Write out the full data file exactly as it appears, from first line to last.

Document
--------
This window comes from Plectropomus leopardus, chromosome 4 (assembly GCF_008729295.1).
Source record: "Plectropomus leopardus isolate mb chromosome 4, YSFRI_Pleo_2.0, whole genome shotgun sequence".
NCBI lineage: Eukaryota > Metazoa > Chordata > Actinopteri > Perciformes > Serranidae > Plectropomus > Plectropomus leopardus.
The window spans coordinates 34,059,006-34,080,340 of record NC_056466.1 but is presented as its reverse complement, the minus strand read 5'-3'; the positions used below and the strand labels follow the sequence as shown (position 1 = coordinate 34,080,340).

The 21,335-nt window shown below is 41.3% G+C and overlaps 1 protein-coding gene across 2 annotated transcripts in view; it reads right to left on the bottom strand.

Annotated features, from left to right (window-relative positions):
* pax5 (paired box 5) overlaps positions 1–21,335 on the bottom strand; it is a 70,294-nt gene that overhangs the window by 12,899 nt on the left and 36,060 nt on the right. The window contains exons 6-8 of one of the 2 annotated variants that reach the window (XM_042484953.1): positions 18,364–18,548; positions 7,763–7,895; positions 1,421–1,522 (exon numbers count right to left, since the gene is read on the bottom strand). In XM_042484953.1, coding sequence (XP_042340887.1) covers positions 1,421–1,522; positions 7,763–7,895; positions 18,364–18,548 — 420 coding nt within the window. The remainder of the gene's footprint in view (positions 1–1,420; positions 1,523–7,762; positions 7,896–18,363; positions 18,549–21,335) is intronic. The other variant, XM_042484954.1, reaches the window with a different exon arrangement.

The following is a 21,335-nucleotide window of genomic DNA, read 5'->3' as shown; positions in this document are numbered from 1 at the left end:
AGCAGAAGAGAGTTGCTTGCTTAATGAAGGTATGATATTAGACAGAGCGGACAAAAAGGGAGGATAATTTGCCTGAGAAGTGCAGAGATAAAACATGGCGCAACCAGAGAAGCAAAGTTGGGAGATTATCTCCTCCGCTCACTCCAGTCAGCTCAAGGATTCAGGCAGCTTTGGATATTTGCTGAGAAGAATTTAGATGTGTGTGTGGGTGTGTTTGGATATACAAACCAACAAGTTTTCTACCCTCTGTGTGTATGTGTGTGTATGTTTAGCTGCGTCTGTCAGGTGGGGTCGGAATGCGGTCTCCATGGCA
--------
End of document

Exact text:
This window comes from Plectropomus leopardus, chromosome 4 (assembly GCF_008729295.1).
Source record: "Plectropomus leopardus isolate mb chromosome 4, YSFRI_Pleo_2.0, whole genome shotgun sequence".
NCBI lineage: Eukaryota > Metazoa > Chordata > Actinopteri > Perciformes > Serranidae > Plectropomus > Plectropomus leopardus.
The window spans coordinates 34,059,006-34,080,340 of record NC_056466.1 but is presented as its reverse complement, the minus strand read 5'-3'; the positions used below and the strand labels follow the sequence as shown (position 1 = coordinate 34,080,340).

The 21,335-nt window shown below is 41.3% G+C and overlaps 1 protein-coding gene across 2 annotated transcripts in view; it reads right to left on the bottom strand.

Annotated features, from left to right (window-relative positions):
* pax5 (paired box 5) overlaps positions 1–21,335 on the bottom strand; it is a 70,294-nt gene that overhangs the window by 12,899 nt on the left and 36,060 nt on the right. The window contains exons 6-8 of one of the 2 annotated variants that reach the window (XM_042484953.1): positions 18,364–18,548; positions 7,763–7,895; positions 1,421–1,522 (exon numbers count right to left, since the gene is read on the bottom strand). In XM_042484953.1, coding sequence (XP_042340887.1) covers positions 1,421–1,522; positions 7,763–7,895; positions 18,364–18,548 — 420 coding nt within the window. The remainder of the gene's footprint in view (positions 1–1,420; positions 1,523–7,762; positions 7,896–18,363; positions 18,549–21,335) is intronic. The other variant, XM_042484954.1, reaches the window with a different exon arrangement.

The following is a 21,335-nucleotide window of genomic DNA, read 5'->3' as shown; positions in this document are numbered from 1 at the left end:
AGCAGAAGAGAGTTGCTTGCTTAATGAAGGTATGATATTAGACAGAGCGGACAAAAAGGGAGGATAATTTGCCTGAGAAGTGCAGAGATAAAACATGGCGCAACCAGAGAAGCAAAGTTGGGAGATTATCTCCTCCGCTCACTCCAGTCAGCTCAAGGATTCAGGCAGCTTTGGATATTTGCTGAGAAGAATTTAGATGTGTGTGTGGGTGTGTTTGGATATACAAACCAACAAGTTTTCTACCCTCTGTGTGTATGTGTGTGTATGTTTAGCTGCGTCTGTCAGGTGGGGTCGGAATGCGGTCTCCATGGCA